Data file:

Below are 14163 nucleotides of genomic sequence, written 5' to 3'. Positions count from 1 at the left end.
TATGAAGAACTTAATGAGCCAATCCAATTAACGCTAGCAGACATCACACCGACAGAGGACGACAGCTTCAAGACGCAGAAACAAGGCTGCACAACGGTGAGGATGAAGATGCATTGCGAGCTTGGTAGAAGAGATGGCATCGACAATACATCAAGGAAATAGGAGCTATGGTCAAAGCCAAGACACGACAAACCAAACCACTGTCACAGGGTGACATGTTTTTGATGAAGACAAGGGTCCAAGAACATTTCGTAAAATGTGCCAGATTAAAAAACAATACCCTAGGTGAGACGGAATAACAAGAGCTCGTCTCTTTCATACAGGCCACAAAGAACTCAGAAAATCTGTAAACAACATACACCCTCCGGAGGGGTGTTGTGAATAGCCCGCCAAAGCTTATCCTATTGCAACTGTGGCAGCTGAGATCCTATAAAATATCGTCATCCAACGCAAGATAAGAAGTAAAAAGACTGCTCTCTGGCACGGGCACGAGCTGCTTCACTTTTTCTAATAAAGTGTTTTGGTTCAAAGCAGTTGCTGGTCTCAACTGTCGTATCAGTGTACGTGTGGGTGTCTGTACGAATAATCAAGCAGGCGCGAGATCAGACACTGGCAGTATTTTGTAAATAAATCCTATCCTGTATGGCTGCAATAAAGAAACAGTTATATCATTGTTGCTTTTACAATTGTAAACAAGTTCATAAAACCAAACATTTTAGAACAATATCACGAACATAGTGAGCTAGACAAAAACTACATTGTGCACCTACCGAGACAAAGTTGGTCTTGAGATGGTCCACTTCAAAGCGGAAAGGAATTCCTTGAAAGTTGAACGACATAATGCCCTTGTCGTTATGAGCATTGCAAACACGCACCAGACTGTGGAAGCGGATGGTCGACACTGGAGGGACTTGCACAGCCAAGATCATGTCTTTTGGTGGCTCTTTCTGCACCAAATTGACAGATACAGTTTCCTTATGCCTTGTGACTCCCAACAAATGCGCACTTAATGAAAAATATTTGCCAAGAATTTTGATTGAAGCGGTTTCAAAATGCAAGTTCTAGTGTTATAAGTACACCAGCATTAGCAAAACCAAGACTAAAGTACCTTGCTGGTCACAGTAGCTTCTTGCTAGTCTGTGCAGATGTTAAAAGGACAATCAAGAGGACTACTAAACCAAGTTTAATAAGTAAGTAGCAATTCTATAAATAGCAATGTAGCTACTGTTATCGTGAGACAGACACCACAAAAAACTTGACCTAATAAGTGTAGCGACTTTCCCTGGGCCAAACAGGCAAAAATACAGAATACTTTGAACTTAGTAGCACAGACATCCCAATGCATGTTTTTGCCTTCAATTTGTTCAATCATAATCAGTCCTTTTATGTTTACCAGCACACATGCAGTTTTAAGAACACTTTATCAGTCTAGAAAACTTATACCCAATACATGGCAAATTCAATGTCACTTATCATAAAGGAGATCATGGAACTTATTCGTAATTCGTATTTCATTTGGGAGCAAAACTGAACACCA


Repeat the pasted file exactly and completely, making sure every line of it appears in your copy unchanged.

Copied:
Below are 14163 nucleotides of genomic sequence, written 5' to 3'. Positions count from 1 at the left end.
TATGAAGAACTTAATGAGCCAATCCAATTAACGCTAGCAGACATCACACCGACAGAGGACGACAGCTTCAAGACGCAGAAACAAGGCTGCACAACGGTGAGGATGAAGATGCATTGCGAGCTTGGTAGAAGAGATGGCATCGACAATACATCAAGGAAATAGGAGCTATGGTCAAAGCCAAGACACGACAAACCAAACCACTGTCACAGGGTGACATGTTTTTGATGAAGACAAGGGTCCAAGAACATTTCGTAAAATGTGCCAGATTAAAAAACAATACCCTAGGTGAGACGGAATAACAAGAGCTCGTCTCTTTCATACAGGCCACAAAGAACTCAGAAAATCTGTAAACAACATACACCCTCCGGAGGGGTGTTGTGAATAGCCCGCCAAAGCTTATCCTATTGCAACTGTGGCAGCTGAGATCCTATAAAATATCGTCATCCAACGCAAGATAAGAAGTAAAAAGACTGCTCTCTGGCACGGGCACGAGCTGCTTCACTTTTTCTAATAAAGTGTTTTGGTTCAAAGCAGTTGCTGGTCTCAACTGTCGTATCAGTGTACGTGTGGGTGTCTGTACGAATAATCAAGCAGGCGCGAGATCAGACACTGGCAGTATTTTGTAAATAAATCCTATCCTGTATGGCTGCAATAAAGAAACAGTTATATCATTGTTGCTTTTACAATTGTAAACAAGTTCATAAAACCAAACATTTTAGAACAATATCACGAACATAGTGAGCTAGACAAAAACTACATTGTGCACCTACCGAGACAAAGTTGGTCTTGAGATGGTCCACTTCAAAGCGGAAAGGAATTCCTTGAAAGTTGAACGACATAATGCCCTTGTCGTTATGAGCATTGCAAACACGCACCAGACTGTGGAAGCGGATGGTCGACACTGGAGGGACTTGCACAGCCAAGATCATGTCTTTTGGTGGCTCTTTCTGCACCAAATTGACAGATACAGTTTCCTTATGCCTTGTGACTCCCAACAAATGCGCACTTAATGAAAAATATTTGCCAAGAATTTTGATTGAAGCGGTTTCAAAATGCAAGTTCTAGTGTTATAAGTACACCAGCATTAGCAAAACCAAGACTAAAGTACCTTGCTGGTCACAGTAGCTTCTTGCTAGTCTGTGCAGATGTTAAAAGGACAATCAAGAGGACTACTAAACCAAGTTTAATAAGTAAGTAGCAATTCTATAAATAGCAATGTAGCTACTGTTATCGTGAGACAGACACCACAAAAAACTTGACCTAATAAGTGTAGCGACTTTCCCTGGGCCAAACAGGCAAAAATACAGAATACTTTGAACTTAGTAGCACAGACATCCCAATGCATGTTTTTGCCTTCAATTTGTTCAATCATAATCAGTCCTTTTATGTTTACCAGCACACATGCAGTTTTAAGAACACTTTATCAGTCTAGAAAACTTATACCCAATACATGGCAAATTCAATGTCACTTATCATAAAGGAGATCATGGAACTTATTCGTAATTCGTATTTCATTTGGGAGCAAAACTGAACACCA